In part 1, we discussed the original understanding of the Federal commerce power and its erosion.
In part 2, the gross, substantial expansion of the Federal Government’s power that occurred in the twentieth century was discussed.
Now, we’ll cover the relationship of intrastate marijuana possession and use to the expansion of the Federal Government’s power.
The expansion of the commerce power finally reached marijuana in the 2005 case Gonzales v. Raich. In 1996 California passed proposition 215 making medical marijuana legal. Angel Raich then began growing marijuana at her home legally under state law. Marijuana remained illegal under the Federal Controlled Substances Act.
Eventually, federal agents began destroying marijuana plants. Raich and others sued the Federal Government contending that it had no power to enforce the Controlled Substances Act pursuant to the commerce clause and in light of the Tenth Amendment (among other legal theories).
The Federal Government contended that Wickard v. Filburn applied to the case, and that if the activity of home growing marijuana was repeated by many individuals, overall it would have a substantial effect on the interstate marijuana market; and therefore the Federal Government, pursuant to the commerce power, had authority to regulate even purely intrastate and private consumption of marijuana under the Controlled Substances Act – and that this Federal law preempted California legalization.
Today, this huge Federal power grab is a problem. It is inconsistent with our constitutional framework.
The Federal Government basically has no limits. The commerce clause jurisprudence discussed in parts 1 and 2 have centralized power in the federal government. The Federal Government can basically exercise “police powers” that were reserved for the states.
The Federal Government’s regulation of marijuana is one serious example of where the Federal Government is actually overstepping its bounds. It has power under the commerce clause to limit purely private intrastate activities including marijuana possession due to the NLRB v. Jones & Laughlin, Wickard v. Filburn, Gonzalez v. Raich line of jurisprudence.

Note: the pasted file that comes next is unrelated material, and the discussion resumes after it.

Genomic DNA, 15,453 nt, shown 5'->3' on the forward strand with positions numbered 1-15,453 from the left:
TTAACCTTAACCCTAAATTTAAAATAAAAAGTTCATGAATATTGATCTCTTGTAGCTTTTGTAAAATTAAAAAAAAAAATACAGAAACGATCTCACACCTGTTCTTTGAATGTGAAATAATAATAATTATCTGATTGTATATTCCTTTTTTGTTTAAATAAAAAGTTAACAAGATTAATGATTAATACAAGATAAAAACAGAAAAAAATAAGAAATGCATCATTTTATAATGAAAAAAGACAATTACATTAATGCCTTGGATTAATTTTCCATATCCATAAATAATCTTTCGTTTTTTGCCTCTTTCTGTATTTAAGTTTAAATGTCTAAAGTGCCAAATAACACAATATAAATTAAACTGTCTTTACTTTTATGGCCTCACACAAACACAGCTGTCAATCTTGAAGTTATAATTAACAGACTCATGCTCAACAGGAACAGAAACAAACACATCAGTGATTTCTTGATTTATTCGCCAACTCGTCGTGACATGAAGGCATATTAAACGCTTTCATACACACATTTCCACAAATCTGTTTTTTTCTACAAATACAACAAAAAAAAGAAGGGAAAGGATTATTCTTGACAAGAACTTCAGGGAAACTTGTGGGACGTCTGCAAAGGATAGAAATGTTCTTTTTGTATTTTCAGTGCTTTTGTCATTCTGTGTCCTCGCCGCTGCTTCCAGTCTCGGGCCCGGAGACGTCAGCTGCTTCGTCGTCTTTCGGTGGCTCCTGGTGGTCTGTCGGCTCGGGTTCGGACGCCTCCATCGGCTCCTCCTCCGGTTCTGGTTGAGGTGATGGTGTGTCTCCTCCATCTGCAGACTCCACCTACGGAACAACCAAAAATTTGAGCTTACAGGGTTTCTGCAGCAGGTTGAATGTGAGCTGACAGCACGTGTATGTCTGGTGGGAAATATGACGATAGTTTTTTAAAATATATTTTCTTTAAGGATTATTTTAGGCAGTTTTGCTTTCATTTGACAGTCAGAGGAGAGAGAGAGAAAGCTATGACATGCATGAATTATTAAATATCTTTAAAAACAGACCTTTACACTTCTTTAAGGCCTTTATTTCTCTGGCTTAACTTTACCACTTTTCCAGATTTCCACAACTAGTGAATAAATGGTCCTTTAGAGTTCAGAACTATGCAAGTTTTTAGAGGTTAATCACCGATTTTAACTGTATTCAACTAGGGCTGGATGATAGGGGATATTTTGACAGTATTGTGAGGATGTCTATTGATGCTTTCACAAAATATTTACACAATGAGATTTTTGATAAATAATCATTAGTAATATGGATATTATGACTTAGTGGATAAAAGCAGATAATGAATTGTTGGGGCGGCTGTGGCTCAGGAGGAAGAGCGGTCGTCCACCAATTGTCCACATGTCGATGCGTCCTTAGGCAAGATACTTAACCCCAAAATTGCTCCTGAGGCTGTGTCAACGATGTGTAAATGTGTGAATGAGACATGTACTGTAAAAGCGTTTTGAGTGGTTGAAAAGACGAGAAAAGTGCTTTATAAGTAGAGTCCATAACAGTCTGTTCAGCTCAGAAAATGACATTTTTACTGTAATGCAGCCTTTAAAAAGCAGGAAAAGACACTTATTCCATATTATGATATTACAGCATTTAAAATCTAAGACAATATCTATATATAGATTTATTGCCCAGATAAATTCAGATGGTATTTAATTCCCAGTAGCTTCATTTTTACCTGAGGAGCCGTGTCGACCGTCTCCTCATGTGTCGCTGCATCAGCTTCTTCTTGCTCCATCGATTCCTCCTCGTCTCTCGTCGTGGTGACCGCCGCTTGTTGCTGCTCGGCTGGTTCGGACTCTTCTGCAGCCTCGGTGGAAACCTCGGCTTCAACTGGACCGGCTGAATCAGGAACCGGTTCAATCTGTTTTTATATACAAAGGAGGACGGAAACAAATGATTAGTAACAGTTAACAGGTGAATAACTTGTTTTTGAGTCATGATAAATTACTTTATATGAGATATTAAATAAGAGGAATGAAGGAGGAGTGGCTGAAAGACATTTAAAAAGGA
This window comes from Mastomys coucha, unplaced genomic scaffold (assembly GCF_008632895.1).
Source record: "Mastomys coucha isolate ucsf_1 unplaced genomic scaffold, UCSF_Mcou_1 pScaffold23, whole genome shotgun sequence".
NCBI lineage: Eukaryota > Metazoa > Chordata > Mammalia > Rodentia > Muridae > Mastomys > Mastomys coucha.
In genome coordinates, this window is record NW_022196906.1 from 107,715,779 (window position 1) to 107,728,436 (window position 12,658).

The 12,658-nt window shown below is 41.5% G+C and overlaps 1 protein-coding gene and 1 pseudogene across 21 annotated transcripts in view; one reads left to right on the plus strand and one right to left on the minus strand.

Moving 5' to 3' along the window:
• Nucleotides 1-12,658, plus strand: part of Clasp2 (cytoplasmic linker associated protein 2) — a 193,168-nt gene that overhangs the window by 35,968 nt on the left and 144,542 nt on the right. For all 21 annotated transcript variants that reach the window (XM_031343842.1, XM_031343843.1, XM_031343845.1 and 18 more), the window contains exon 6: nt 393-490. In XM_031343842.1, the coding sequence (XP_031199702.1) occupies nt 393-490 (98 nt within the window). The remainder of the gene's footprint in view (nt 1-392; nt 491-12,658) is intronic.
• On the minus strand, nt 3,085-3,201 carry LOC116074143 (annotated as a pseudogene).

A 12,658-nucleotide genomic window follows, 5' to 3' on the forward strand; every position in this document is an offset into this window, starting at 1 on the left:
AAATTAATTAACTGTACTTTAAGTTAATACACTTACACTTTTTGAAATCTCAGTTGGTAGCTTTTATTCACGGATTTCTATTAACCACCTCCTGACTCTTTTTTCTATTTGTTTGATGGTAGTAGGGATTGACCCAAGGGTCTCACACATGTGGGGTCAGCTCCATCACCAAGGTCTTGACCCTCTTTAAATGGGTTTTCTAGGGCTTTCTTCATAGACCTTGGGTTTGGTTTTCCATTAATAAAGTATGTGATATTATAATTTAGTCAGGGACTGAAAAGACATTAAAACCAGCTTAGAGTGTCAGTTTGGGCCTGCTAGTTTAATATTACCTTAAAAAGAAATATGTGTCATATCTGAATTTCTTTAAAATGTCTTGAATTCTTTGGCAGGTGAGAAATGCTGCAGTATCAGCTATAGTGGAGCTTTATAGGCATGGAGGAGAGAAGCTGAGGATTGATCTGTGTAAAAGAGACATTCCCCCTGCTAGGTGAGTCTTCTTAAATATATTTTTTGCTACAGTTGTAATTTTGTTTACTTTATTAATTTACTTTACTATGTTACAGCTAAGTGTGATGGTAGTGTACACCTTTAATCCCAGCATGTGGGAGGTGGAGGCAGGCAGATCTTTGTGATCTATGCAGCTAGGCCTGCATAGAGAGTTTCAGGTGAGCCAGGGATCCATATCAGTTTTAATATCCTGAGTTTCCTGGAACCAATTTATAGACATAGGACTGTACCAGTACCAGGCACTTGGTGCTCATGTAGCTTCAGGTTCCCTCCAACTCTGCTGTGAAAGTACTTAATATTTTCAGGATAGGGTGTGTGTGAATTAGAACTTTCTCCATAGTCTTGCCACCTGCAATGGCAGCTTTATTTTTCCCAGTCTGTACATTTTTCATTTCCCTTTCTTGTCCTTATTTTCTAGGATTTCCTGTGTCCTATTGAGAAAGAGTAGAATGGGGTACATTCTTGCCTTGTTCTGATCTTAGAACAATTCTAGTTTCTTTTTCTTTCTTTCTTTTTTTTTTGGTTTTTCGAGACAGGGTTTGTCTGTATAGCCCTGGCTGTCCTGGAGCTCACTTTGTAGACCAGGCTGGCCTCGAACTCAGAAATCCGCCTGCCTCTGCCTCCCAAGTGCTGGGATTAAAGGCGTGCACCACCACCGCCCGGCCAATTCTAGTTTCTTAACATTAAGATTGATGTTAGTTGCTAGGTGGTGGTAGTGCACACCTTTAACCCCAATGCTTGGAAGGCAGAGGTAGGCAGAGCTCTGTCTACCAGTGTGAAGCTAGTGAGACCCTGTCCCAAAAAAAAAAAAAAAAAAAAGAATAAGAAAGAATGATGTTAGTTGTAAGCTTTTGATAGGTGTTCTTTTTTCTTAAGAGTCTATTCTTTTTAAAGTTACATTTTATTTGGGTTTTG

But for this huge power grab, it is possible the new laws of Washington and Colorado would not be in jeopardy of preemption.
Conservatives should support federal legalization of intrastate marijuana possession in Washington state and Colorado. It is not necessarily a “marijuana is bad” issue. It is an important issue in terms of the limitations on the federal government’s power and state sovereignty.
I-502 and marijuana legalization may create the potential to revisit the gross and substantial expansion of the Federal commerce power in the wake of Justice John Roberts’ claims in National Federation of Independent Business, et al v. Sebeluis.
Supporting federal legalization of intrastate marijuana possession or consumption does not necessarily mean supporting marijuana use per se or marijuana legalization in each state in the entire country.
The issue concerns:
- State sovereignty
- Limited Federal Government
- Returning our nation to original framework the founders intended.
Individual states should remain free to criminalize marijuana if their people or legislatures choose to do so. Conservatives should support the position that purely intrastate possession or consumption of marijuana is an issue that should remain exclusively within the state’s police powers.
If a person wants to have a certain potted plant in their own backyard or inside their curtilage or home (like the wheat growing in Wickard v. Filburn), that should not be something that is the Federal Government’s business. Centralization of power in the Federal Government has become a problem.
If you are conservative and disagree with marijuana use, then support laws that make marijuana illegal on the state level. However, conservatives that truly believe in state sovereignty, limited federal government, and our constitutional framework should consider supporting federal legalization of intrastate marijuana possession in those states that have chosen to legalize it.
Such positions are not hypocritical. Rather, these positions reflect conservative values in a truer and more reasoned sense.
Fiscal conservatives may also find reasons to support marijuana legalization. There is a potential for tax revenue. Certain costs may also decrease as a result of legalization (e.g. the cost of law enforcement, prosecution, enforcement, and burdening courts).
Beyond the above, what about individual responsibility?
What about parents teaching their kids about marijuana? What about young adults making their own decisions? Don’t we have to do the same with alcohol? Individual freedom and responsibility is also something conservatives value.
Conservatives should consider supporting legalization of intrastate marijuana possession for reasons other than lending support marijuana use per se.